Mar 282016
 March 28, 2016  Posted by  Business, Featured News, Govt

So it seems the government was able to get into San Bernardino terrorist Syed Farook’s iPhone without Apple’s assistance, and has now moved to vacate  the order compelling Apple’s assistance.

So now what happens to all the District Attorneys around the country who have iPhones they can’t crack? Will DOJ share the method with them? Or will they seek similar order compelling assistance under All Writs?

And what will Apple do now that it knows that their security was cracked – possibly by an an Israeli intel firm?

Update: Andrew Crocker of EFF addressed the question of whether the government will inform Apple of the vulnerability/method:

In addition, this new method of accessing the phone raises questions about the government’s apparent use of security vulnerabilities in iOS and whether it will inform Apple about these vulnerabilities. As a panel of experts hand-picked by the White House recognized, any decision to withhold a security vulnerability for intelligence or law enforcement purposes leaves ordinary users at risk from malicious third parties who also may use the vulnerability. Thanks to a lawsuit by EFF, the government has released its official policy for determining when to disclose security vulnerabilities, the Vulnerabilities Equities Process (VEP).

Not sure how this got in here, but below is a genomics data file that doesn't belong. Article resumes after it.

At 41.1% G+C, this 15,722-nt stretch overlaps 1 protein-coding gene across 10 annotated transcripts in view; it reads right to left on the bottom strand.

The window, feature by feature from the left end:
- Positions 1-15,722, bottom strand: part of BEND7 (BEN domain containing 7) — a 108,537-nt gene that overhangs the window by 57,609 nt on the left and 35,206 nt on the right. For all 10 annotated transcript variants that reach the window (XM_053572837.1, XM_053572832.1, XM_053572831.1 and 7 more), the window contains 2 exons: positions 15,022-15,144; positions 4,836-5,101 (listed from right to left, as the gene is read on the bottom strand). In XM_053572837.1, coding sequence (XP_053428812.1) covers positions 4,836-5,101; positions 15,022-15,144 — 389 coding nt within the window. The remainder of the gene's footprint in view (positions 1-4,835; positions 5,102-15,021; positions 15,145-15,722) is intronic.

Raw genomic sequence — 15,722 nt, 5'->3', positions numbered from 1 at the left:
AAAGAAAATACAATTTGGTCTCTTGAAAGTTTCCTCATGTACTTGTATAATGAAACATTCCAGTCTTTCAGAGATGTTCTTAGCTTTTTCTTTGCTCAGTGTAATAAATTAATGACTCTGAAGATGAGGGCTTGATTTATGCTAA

If the FBI used a vulnerability to get into the iPhone in the San Bernardino case, the VEP must apply, meaning that there should be a very strong bias in favor of informing Apple of the vulnerability.

This blogger is not holding her breath that that will happen, but I’d love to be wrong on this one.

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